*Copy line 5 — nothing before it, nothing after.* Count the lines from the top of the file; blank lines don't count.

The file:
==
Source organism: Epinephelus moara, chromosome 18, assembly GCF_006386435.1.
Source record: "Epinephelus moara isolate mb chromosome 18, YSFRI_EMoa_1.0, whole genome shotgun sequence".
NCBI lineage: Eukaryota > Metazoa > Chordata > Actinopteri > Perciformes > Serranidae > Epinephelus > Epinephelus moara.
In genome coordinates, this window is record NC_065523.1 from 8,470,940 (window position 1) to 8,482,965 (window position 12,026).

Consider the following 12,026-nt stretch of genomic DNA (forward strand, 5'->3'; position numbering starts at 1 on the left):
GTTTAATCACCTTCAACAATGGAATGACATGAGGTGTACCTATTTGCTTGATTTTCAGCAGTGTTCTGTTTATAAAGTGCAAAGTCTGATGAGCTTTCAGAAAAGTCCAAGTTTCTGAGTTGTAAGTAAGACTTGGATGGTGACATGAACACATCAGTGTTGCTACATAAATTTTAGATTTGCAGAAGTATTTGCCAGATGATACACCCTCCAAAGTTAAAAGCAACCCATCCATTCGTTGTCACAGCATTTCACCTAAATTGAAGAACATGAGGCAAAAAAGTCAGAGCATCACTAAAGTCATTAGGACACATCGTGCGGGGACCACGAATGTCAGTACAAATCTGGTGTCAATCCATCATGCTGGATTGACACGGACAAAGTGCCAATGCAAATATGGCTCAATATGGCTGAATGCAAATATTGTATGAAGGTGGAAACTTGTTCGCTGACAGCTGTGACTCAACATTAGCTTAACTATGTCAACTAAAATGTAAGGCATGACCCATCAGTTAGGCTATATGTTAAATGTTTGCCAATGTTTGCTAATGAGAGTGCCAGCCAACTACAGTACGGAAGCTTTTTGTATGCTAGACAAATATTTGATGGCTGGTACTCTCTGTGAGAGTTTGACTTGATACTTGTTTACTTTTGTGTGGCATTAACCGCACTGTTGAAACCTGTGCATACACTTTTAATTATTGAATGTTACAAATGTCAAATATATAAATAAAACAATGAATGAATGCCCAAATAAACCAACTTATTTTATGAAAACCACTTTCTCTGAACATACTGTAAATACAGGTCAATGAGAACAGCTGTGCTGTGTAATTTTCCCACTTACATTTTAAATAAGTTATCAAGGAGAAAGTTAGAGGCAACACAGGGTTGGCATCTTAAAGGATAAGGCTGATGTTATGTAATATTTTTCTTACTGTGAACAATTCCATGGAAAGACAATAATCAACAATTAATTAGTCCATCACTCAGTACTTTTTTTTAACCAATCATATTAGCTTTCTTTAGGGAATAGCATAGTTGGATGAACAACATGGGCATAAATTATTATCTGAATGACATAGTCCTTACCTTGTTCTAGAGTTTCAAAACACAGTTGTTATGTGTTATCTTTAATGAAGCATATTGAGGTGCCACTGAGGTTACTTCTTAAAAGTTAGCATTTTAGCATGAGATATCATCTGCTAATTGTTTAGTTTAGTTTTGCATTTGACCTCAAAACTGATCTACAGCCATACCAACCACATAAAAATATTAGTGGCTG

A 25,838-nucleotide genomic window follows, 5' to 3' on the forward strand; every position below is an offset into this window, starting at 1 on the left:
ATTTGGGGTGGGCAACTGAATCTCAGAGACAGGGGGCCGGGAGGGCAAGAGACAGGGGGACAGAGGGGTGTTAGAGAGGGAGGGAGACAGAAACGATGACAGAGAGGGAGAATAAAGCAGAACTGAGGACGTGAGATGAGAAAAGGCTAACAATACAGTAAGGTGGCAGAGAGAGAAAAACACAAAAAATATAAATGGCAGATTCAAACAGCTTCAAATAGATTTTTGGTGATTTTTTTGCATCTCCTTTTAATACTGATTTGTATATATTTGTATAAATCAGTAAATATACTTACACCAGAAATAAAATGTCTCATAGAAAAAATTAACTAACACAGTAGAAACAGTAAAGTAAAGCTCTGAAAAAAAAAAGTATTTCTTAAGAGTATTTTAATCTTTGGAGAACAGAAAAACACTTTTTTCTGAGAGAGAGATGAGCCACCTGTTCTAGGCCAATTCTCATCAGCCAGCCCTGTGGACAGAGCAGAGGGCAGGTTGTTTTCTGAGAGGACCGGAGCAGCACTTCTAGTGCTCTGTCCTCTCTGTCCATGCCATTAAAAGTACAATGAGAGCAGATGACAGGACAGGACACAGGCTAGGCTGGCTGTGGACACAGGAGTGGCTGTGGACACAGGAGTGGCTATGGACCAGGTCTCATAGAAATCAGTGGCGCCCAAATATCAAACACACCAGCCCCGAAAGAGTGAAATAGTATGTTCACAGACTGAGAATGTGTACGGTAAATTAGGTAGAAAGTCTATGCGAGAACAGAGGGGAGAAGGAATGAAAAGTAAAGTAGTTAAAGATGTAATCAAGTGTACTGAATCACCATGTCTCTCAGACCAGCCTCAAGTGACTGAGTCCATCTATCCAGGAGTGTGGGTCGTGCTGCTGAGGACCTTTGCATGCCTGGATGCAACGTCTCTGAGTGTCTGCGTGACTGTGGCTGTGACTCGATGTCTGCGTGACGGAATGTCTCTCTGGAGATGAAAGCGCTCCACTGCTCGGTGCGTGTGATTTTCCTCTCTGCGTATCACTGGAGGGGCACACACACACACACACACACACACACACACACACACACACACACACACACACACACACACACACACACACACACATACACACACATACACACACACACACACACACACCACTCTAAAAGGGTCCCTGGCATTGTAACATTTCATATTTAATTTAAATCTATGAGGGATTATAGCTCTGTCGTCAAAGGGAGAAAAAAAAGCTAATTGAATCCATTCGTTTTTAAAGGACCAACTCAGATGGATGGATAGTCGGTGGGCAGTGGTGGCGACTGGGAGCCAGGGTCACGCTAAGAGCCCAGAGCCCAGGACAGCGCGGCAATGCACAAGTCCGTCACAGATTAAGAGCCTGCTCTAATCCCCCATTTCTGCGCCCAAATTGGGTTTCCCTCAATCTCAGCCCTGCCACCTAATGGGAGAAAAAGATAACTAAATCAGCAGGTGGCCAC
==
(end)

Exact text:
Consider the following 12,026-nt stretch of genomic DNA (forward strand, 5'->3'; position numbering starts at 1 on the left):